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Psalm 110

Psa. 110:1 KJV (With Strong’s)

<<A Psalm
mizmowr (Hebrew #4210)
properly, instrumental music; by implication, a poem set to notes
KJV usage: psalm.
Pronounce: miz-more'
Origin: from 2167
of David
David (Hebrew #1732)
Daviyd {daw-veed'}; from the same as 1730; loving; David, the youngest son of Jesse
KJV usage: David.
Pronounce: daw-veed'
Origin: rarely (fully)
.>> Theu Lord
Yhovah (Hebrew #3068)
(the) self-Existent or Eternal; Jehovah, Jewish national name of God
KJV usage: Jehovah, the Lord. Compare 3050, 3069.
Pronounce: yeh-ho-vaw'
Origin: from 1961
n'um (Hebrew #5002)
an oracle
KJV usage: (hath) said, saith.
Pronounce: neh-oom'
Origin: from 5001
unto my Lord
'adown (Hebrew #113)
from an unused root (meaning to rule); sovereign, i.e. controller (human or divine)
KJV usage: lord, master, owner. Compare also names beginning with "Adoni-".
Pronounce: aw-done'
Origin: or (shortened) adon {aw-done'}
, Sit
yashab (Hebrew #3427)
properly, to sit down (specifically as judge. in ambush, in quiet); by implication, to dwell, to remain; causatively, to settle, to marry
KJV usage: (make to) abide(-ing), continue, (cause to, make to) dwell(-ing), ease self, endure, establish, X fail, habitation, haunt, (make to) inhabit(-ant), make to keep (house), lurking, X marry(-ing), (bring again to) place, remain, return, seat, set(- tle), (down-)sit(-down, still, -ting down, -ting (place) -uate), take, tarry.
Pronounce: yaw-shab'
Origin: a primitive root
thou at my right hand
yamiyn (Hebrew #3225)
the right hand or side (leg, eye) of a person or other object (as the stronger and more dexterous); locally, the south
KJV usage: + left-handed, right (hand, side), south.
Pronounce: yaw-meen'
Origin: from 3231
, until I make
shiyth (Hebrew #7896)
to place (in a very wide application)
KJV usage: apply, appoint, array, bring, consider, lay (up), let alone, X look, make, mark, put (on), + regard, set, shew, be stayed, X take.
Pronounce: sheeth
Origin: a primitive root
thine enemies
'oyeb (Hebrew #341)
active participle of 340; hating; an adversary
KJV usage: enemy, foe.
Pronounce: o-yabe'
Origin: or (fully) owyeb {o-yabe'}
thy footstool
regel (Hebrew #7272)
a foot (as used in walking); by implication, a step; by euphem. the pudenda
KJV usage: X be able to endure, X according as, X after, X coming, X follow, ((broken-))foot((-ed, -stool)), X great toe, X haunt, X journey, leg, + piss, + possession, time.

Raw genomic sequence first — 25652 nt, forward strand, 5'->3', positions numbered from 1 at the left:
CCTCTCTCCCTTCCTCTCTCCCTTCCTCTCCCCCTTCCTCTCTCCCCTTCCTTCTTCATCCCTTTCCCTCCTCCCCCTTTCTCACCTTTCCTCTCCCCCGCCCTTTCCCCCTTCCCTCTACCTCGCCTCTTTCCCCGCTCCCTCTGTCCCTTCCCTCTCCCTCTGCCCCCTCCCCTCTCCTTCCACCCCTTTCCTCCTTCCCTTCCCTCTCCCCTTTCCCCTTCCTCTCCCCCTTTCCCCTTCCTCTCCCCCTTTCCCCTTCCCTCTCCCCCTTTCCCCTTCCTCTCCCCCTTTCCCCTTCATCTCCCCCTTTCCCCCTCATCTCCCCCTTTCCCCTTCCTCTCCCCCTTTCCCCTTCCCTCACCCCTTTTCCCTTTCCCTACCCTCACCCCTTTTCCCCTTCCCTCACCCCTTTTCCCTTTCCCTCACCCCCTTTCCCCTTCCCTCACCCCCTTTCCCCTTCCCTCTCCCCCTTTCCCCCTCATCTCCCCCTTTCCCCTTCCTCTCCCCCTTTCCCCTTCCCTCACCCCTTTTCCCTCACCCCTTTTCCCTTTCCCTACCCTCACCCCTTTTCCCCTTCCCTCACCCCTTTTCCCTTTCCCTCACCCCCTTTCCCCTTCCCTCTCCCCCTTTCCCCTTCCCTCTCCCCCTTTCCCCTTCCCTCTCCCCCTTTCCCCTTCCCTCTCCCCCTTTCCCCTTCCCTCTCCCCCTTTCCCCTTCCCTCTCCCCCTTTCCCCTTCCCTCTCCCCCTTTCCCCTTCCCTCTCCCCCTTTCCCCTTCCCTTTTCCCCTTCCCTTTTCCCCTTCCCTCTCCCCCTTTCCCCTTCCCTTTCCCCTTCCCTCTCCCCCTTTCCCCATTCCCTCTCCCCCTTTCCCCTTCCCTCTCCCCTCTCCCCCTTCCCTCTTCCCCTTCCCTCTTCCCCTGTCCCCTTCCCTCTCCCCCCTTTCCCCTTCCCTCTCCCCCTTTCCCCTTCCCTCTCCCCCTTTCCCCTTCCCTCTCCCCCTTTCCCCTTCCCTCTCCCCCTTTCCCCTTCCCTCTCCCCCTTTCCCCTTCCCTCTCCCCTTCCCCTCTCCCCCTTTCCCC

Pronounce: reh'-gel
Origin: from 7270
hadom (Hebrew #1916)
a foot stool
KJV usage: (foot-)stool.
Pronounce: had-ome'
Origin: from an unused root meaning to stamp upon

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Cross References


Ministry on This Verse

1-3:  The kingdom;
4:  the priesthood;
5-6:  the conquest;
7:  and the passion of Christ.
A.M. 2962.
B.C. 1042.
(Title.)This Psalm was probably composed by David after Nathan's prophetic address; and, from the grandeur of the subject and the sublimity of the expressions, it is evident that it can only refer, as the ancient Jews fully acknowledged, to the royal dignity, priesthood, victories, and triumphs of the MESSIAH.The Lord.
 Book 5, Series 1. Gog attacks Israel. (“The Placement of the Psalms in Prophecy” by B. Anstey)
 In Psalm 109 Christ is remembered in His humiliation; in Psalm 110 He is seen in His exaltation. This psalm is the divine answer to the cry of the preceding psalm. Upon resurrection the Lord Jesus is seen as ascended into the heavens according to the will of God (vs. 1). See also Acts 2:32-35, Heb. 10:12-13. (Book 5. by B. Anstey)
 In this psalm God speaks for Christ, in answer to the prayer of Psalms 109. Thus while Psalms 109, unfolds God’s ways with Christ in humiliation, Psalms 110 presents God’s purpose for Christ in exaltation. (Psalms 110 by H. Smith)
 In the days of Christ’s humiliation men spoke against Christ with a lying tongue; they fought against Christ without a cause, and “persecuted the poor and needy man” (Psa. 109:2-3; 16). God’s answer is to exalt Christ to the place of supreme power in heaven, there to wait until His enemies are made His footstool, when He will have the place of supreme power on earth. (Psalms 110 by H. Smith)
 It is more frequently cited by New Testament writers than any other single portion of Scripture. It is quoted in each of the synoptic gospels to prove that David’s son will be David’s Lord (Matt. 22:43-44; Mark 12:36-37); Luke 20:42-43). It is quoted by Peter in Acts 2:34-35, to prove the exaltation of Christ; by Paul in 1 Corinthians 15:25, to enforce the fact that all Christ’s enemies will be annulled. In Hebrews 1:13, it is used to prove the superiority of Christ over angels; in Hebrews 5:6, to prove His Melchizedek priesthood; in Hebrews 7:17-21, to prove the unchangeable character of His priesthood, and in Hebrews 10:13, to prove His present waiting attitude. (Psalms 110 by H. Smith)
 This is where He has been through this present period of grace (approximately 2000 years). But He who was rejected now reigns, and that publicly. His people who once rejected Him are “willing” (being restored to Him) in this the day of His power. Christ is viewed as King ruling “out of Zion” (vs. 2-3). (Book 5. by B. Anstey)
 (vv. 2-4) The verses that follow unfold God’s purpose for Christ. God has decreed that He shall rule from Zion in the midst of His enemies. In the very scene of His humiliation, and man’s hostility, His power will be displayed. (Psalms 110 by H. Smith)
 Ps. 110:1 gives us the answer to Christ having glorified God perfectly all through His earthly path, taking only that refreshment that came, as He passed along (v. 7). (Hunt’s Sayings - 294 by R. Hunt)

J. N. Darby Translation

Psalm of David. Jehovah saidc unto my Lord, Sit at my right hand, until I put thine enemies as footstool of thy feet.

JND Translation Notes

As Gen. 22.16; Ps. 36.1.